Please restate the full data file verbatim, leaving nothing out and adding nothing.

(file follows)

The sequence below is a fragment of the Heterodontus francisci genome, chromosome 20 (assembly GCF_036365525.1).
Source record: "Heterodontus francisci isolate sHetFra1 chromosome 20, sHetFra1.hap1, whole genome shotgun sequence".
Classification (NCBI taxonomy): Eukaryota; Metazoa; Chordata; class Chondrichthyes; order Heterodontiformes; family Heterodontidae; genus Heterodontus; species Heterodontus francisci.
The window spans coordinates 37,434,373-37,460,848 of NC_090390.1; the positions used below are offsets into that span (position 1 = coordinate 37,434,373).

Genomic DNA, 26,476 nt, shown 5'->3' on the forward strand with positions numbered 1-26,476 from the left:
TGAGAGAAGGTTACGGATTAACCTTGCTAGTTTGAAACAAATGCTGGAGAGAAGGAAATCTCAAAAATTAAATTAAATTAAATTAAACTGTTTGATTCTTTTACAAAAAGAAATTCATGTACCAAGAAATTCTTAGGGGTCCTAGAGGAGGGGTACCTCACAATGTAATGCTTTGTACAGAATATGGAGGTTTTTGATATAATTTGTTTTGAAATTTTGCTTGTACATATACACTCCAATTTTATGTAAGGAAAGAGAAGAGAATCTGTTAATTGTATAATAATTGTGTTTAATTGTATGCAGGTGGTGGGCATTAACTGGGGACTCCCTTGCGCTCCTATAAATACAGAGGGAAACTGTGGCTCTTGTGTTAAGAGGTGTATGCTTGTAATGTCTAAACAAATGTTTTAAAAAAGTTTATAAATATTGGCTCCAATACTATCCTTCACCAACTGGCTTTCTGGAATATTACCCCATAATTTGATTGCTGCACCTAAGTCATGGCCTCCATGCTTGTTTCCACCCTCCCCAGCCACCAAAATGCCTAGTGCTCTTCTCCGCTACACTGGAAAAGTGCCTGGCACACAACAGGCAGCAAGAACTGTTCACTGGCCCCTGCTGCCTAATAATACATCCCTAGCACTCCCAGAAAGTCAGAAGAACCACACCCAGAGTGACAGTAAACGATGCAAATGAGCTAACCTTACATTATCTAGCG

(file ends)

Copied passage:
The sequence below is a fragment of the Heterodontus francisci genome, chromosome 20 (assembly GCF_036365525.1).
Source record: "Heterodontus francisci isolate sHetFra1 chromosome 20, sHetFra1.hap1, whole genome shotgun sequence".
Classification (NCBI taxonomy): Eukaryota; Metazoa; Chordata; class Chondrichthyes; order Heterodontiformes; family Heterodontidae; genus Heterodontus; species Heterodontus francisci.
The window spans coordinates 37,434,373-37,460,848 of NC_090390.1; the positions used below are offsets into that span (position 1 = coordinate 37,434,373).

Genomic DNA, 26,476 nt, shown 5'->3' on the forward strand with positions numbered 1-26,476 from the left:
TGAGAGAAGGTTACGGATTAACCTTGCTAGTTTGAAACAAATGCTGGAGAGAAGGAAATCTCAAAAATTAAATTAAATTAAATTAAACTGTTTGATTCTTTTACAAAAAGAAATTCATGTACCAAGAAATTCTTAGGGGTCCTAGAGGAGGGGTACCTCACAATGTAATGCTTTGTACAGAATATGGAGGTTTTTGATATAATTTGTTTTGAAATTTTGCTTGTACATATACACTCCAATTTTATGTAAGGAAAGAGAAGAGAATCTGTTAATTGTATAATAATTGTGTTTAATTGTATGCAGGTGGTGGGCATTAACTGGGGACTCCCTTGCGCTCCTATAAATACAGAGGGAAACTGTGGCTCTTGTGTTAAGAGGTGTATGCTTGTAATGTCTAAACAAATGTTTTAAAAAAGTTTATAAATATTGGCTCCAATACTATCCTTCACCAACTGGCTTTCTGGAATATTACCCCATAATTTGATTGCTGCACCTAAGTCATGGCCTCCATGCTTGTTTCCACCCTCCCCAGCCACCAAAATGCCTAGTGCTCTTCTCCGCTACACTGGAAAAGTGCCTGGCACACAACAGGCAGCAAGAACTGTTCACTGGCCCCTGCTGCCTAATAATACATCCCTAGCACTCCCAGAAAGTCAGAAGAACCACACCCAGAGTGACAGTAAACGATGCAAATGAGCTAACCTTACATTATCTAGCG